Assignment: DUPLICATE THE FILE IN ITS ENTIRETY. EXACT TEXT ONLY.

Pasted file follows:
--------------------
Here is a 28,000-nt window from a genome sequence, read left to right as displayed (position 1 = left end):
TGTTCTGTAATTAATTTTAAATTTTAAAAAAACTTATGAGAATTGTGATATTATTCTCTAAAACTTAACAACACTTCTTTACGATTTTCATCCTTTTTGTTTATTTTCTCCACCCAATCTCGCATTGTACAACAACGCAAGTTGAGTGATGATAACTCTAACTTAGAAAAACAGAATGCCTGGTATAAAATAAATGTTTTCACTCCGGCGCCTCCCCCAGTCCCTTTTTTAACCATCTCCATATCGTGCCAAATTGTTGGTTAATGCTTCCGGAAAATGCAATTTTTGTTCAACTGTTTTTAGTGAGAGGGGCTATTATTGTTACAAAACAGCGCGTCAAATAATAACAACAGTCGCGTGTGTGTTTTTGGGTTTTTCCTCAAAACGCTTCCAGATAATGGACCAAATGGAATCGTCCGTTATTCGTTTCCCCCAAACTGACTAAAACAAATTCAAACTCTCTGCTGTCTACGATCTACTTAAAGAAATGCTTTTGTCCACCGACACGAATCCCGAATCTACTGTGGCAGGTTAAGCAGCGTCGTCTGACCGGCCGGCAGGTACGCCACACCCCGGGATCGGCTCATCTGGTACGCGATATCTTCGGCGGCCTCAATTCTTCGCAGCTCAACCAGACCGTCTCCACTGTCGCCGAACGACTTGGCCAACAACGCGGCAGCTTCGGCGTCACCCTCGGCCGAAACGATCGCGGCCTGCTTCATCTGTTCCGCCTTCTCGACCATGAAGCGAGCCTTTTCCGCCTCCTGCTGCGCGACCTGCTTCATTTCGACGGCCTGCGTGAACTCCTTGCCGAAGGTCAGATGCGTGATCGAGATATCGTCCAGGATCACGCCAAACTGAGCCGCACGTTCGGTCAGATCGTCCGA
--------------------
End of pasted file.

Here is a 28,000-nt window from a genome sequence, read left to right as displayed (position 1 = left end):
TGTTCTGTAATTAATTTTAAATTTTAAAAAAACTTATGAGAATTGTGATATTATTCTCTAAAACTTAACAACACTTCTTTACGATTTTCATCCTTTTTGTTTATTTTCTCCACCCAATCTCGCATTGTACAACAACGCAAGTTGAGTGATGATAACTCTAACTTAGAAAAACAGAATGCCTGGTATAAAATAAATGTTTTCACTCCGGCGCCTCCCCCAGTCCCTTTTTTAACCATCTCCATATCGTGCCAAATTGTTGGTTAATGCTTCCGGAAAATGCAATTTTTGTTCAACTGTTTTTAGTGAGAGGGGCTATTATTGTTACAAAACAGCGCGTCAAATAATAACAACAGTCGCGTGTGTGTTTTTGGGTTTTTCCTCAAAACGCTTCCAGATAATGGACCAAATGGAATCGTCCGTTATTCGTTTCCCCCAAACTGACTAAAACAAATTCAAACTCTCTGCTGTCTACGATCTACTTAAAGAAATGCTTTTGTCCACCGACACGAATCCCGAATCTACTGTGGCAGGTTAAGCAGCGTCGTCTGACCGGCCGGCAGGTACGCCACACCCCGGGATCGGCTCATCTGGTACGCGATATCTTCGGCGGCCTCAATTCTTCGCAGCTCAACCAGACCGTCTCCACTGTCGCCGAACGACTTGGCCAACAACGCGGCAGCTTCGGCGTCACCCTCGGCCGAAACGATCGCGGCCTGCTTCATCTGTTCCGCCTTCTCGACCATGAAGCGAGCCTTTTCCGCCTCCTGCTGCGCGACCTGCTTCATTTCGACGGCCTGCGTGAACTCCTTGCCGAAGGTCAGATGCGTGATCGAGATATCGTCCAGGATCACGCCAAACTGAGCCGCACGTTCGGTCAGATCGTCCGA